Custard is a variety of culinary preparations based on sweetened milk, cheese, or cream cooked with egg or egg yolk to thicken it, and sometimes also flour, corn starch, or gelatin. Depending on the recipe, custard may vary in consistency from a thin pouring sauce (crème anglaise) to the thick pastry cream (crème pâtissière) used to fill éclairs. The most common custards are used in custard desserts or dessert sauces and typically include sugar and vanilla; however, savory custards are also found, e.g., in quiche.

A bowl of crème anglaise custard, dusted with nutmeg
Main ingredientsMilk or cream, egg yolks, sugar, vanilla

Custard is usually cooked in a double boiler (bain-marie), or heated very gently in a saucepan on a stove, though custard can also be steamed, baked in the oven with or without a water bath, or even cooked in a pressure cooker. Custard preparation is a delicate operation, because a temperature increase of 3–6 °C (5–10 °F) leads to overcooking and curdling. Generally, a fully cooked custard should not exceed 80 °C (~175 °F); it begins setting at 70 °C (~160 °F).[1] A water bath slows heat transfer and makes it easier to remove the custard from the oven before it curdles.[2] Adding a small amount of cornflour to the egg-sugar mixture stabilises the resulting custard, allowing it to be cooked in a single pan as well as in a double-boiler. A sous-vide water bath may be used to precisely control temperature.


Stirred custard is thickened by coagulation of egg protein, while the same gives baked custard its gel structure. The type of milk used also impacts the result. Most important to a successful stirred custard is to avoid excessive heat that will cause over-coagulation and syneresis that will result in a curdled custard.[3]

Eggs contain the proteins necessary for the gel structure to form, and emulsifiers to maintain the structure. Egg yolk also contains enzymes like amylase, which can break down added starch.[4] This enzyme activity contributes to the overall thinning of custard in the mouth. Egg yolk lecithin also helps to maintain the milk-egg interface. The proteins in egg whites set at 60–80 °C (140–180 °F).[5]

Starch is sometimes added to custard to prevent premature curdling. The starch acts as a heat buffer in the mixture: as they hydrate, they absorb heat and help maintain a constant rate of heat transfer. Starches also make for a smoother texture and thicker mouth feel.[4]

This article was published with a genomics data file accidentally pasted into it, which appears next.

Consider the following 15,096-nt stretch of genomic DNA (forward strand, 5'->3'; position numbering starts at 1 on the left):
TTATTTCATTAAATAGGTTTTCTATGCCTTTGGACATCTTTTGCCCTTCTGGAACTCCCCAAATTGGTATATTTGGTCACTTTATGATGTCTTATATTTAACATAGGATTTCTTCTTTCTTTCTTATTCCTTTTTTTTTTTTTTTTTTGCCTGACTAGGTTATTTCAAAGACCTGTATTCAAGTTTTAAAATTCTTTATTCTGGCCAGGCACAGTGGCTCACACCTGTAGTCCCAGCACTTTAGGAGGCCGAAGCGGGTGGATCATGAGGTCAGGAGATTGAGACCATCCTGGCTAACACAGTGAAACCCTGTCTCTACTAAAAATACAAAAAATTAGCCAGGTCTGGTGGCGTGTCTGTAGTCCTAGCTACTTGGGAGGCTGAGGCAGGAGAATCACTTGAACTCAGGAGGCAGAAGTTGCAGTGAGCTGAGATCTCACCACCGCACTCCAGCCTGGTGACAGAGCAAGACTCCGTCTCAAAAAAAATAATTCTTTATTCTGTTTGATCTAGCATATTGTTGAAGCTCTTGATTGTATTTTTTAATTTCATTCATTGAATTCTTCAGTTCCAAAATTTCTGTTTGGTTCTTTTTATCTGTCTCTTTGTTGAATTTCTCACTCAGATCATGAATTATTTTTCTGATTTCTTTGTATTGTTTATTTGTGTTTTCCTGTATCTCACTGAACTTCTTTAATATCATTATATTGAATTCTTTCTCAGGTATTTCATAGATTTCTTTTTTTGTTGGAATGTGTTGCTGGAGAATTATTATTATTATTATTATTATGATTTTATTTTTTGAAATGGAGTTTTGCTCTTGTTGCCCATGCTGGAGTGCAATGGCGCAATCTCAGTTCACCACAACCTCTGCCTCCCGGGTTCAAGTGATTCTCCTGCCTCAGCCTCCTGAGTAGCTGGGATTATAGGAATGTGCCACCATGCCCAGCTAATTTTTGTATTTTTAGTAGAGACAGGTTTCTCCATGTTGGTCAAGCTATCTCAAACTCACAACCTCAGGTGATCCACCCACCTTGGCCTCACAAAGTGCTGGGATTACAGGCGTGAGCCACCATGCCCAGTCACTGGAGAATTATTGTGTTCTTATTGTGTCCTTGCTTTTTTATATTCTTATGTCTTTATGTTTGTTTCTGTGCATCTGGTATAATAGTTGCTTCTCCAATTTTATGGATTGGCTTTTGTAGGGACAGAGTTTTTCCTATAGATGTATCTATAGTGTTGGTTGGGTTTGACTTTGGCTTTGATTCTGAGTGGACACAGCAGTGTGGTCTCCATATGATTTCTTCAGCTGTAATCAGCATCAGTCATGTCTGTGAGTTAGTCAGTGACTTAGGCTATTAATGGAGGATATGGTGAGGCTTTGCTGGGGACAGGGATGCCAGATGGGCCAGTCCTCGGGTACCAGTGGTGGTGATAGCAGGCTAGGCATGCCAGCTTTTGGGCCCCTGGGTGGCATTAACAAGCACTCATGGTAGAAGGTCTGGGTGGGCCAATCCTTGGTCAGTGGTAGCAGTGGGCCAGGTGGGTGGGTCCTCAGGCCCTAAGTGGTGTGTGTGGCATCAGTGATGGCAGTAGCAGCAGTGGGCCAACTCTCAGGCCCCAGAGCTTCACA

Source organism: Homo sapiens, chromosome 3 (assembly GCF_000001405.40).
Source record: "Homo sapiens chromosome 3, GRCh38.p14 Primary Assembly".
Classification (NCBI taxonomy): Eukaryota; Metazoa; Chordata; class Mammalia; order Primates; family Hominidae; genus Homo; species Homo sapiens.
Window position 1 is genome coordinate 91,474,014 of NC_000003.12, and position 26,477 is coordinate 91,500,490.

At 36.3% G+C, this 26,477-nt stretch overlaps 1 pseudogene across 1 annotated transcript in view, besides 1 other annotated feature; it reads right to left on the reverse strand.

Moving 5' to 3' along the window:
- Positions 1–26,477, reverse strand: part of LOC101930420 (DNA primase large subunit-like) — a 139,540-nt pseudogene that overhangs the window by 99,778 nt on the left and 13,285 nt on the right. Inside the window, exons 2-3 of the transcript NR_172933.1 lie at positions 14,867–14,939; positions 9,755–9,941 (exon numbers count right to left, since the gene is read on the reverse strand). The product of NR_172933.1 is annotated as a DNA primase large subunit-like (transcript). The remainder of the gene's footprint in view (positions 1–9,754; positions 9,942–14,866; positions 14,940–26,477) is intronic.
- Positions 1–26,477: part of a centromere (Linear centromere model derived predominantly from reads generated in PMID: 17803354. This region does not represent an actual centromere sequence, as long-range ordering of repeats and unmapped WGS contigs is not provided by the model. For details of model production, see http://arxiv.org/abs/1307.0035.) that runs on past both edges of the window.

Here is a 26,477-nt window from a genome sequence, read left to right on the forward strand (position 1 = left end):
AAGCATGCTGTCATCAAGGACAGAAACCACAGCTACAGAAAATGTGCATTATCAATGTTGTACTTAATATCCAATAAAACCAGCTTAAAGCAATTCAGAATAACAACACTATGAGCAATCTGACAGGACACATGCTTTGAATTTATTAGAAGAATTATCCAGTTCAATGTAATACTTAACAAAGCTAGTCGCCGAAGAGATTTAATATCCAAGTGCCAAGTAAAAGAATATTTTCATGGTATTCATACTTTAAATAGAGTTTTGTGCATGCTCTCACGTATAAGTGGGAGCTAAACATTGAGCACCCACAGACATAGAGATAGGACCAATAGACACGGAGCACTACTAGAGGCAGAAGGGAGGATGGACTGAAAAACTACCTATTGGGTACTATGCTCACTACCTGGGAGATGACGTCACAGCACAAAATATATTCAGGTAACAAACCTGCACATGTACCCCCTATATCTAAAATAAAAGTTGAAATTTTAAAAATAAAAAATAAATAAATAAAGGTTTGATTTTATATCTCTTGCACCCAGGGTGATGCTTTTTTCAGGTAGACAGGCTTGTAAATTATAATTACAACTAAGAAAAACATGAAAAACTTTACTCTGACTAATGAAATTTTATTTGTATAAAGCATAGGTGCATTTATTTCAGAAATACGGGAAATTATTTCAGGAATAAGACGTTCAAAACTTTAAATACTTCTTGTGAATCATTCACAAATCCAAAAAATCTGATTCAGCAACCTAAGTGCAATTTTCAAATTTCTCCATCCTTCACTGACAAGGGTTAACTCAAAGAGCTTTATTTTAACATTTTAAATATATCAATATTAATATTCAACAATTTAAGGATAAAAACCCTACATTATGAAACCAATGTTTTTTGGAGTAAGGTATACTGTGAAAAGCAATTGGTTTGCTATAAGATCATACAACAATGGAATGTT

If the mixture pH is 9 or higher, the gel is too hard; if it is below 5, the gel structure has difficulty forming because protonation prevents the formation of covalent bonds.[6]

Custard variations

A formal custard preparation, garnished with raspberries

While custard may refer to a wide variety of thickened dishes, technically (and in French cookery) the word custard (crème or more precisely crème moulée, [kʁɛm mule]) refers only to an egg-thickened custard.

When starch is added, the result is called pastry cream (French: crème pâtissière, pronounced [kʁɛm pɑtisjɛːʁ]) or confectioners' custard, made with a combination of milk or cream, egg yolks, fine sugar, flour or some other starch, and usually a flavoring such as vanilla, chocolate, or lemon. Crème pâtissière is a key ingredient in many French desserts, including mille-feuille (or Napoleons) and filled tarts. It is also used in Italian pastry and sometimes in Boston cream pie. The thickening of the custard is caused by the combination of egg and starch. Corn flour or flour thicken at 100 °C (212˚F) and as such many recipes instruct the pastry cream to be boiled. In a traditional custard such as a crème anglaise, where egg is used alone as a thickener, boiling results in the over cooking and subsequent 'curdling' of the custard; however, in a pastry cream, starch prevents this. Once cooled, the amount of starch in pastry cream 'sets' the cream and requires it to be beaten or whipped before use.

Layers of a trifle showing the custard in between cake, fruit and whipped cream

When gelatin is added, it is known as crème anglaise collée ([kʁɛm ɑ̃ɡlɛz kɔle]). When gelatin is added and whipped cream is folded in, and it sets in a mold, it is bavarois. When starch is used alone as a thickener (without eggs), the result is a blancmange. In the United Kingdom, custard has various traditional recipes some thickened principally with cornflour (cornstarch) rather than the egg component, others involving regular flour; see custard powder.

After the custard has thickened, it may be mixed with other ingredients: mixed with stiffly beaten egg whites and gelatin, it is chiboust cream; mixed with whipped cream, it is crème légère, [kʁɛm leʒɛːʁ]. Beating in softened butter produces German buttercream or crème mousseline.

A quiche is a savoury custard tart. Some kinds of timbale or vegetable loaf are made of a custard base mixed with chopped savoury ingredients. Custard royale is a thick custard cut into decorative shapes and used to garnish soup, stew or broth. In German, it is known as Eierstich and is used as a garnish in German Wedding Soup (Hochzeitssuppe).[7] Chawanmushi is a Japanese savoury custard, steamed and served in a small bowl or on a saucer. Chinese steamed egg is a similar but larger savoury egg dish. Bougatsa is a Greek breakfast pastry whose sweet version consists of semolina custard filling between layers of phyllo.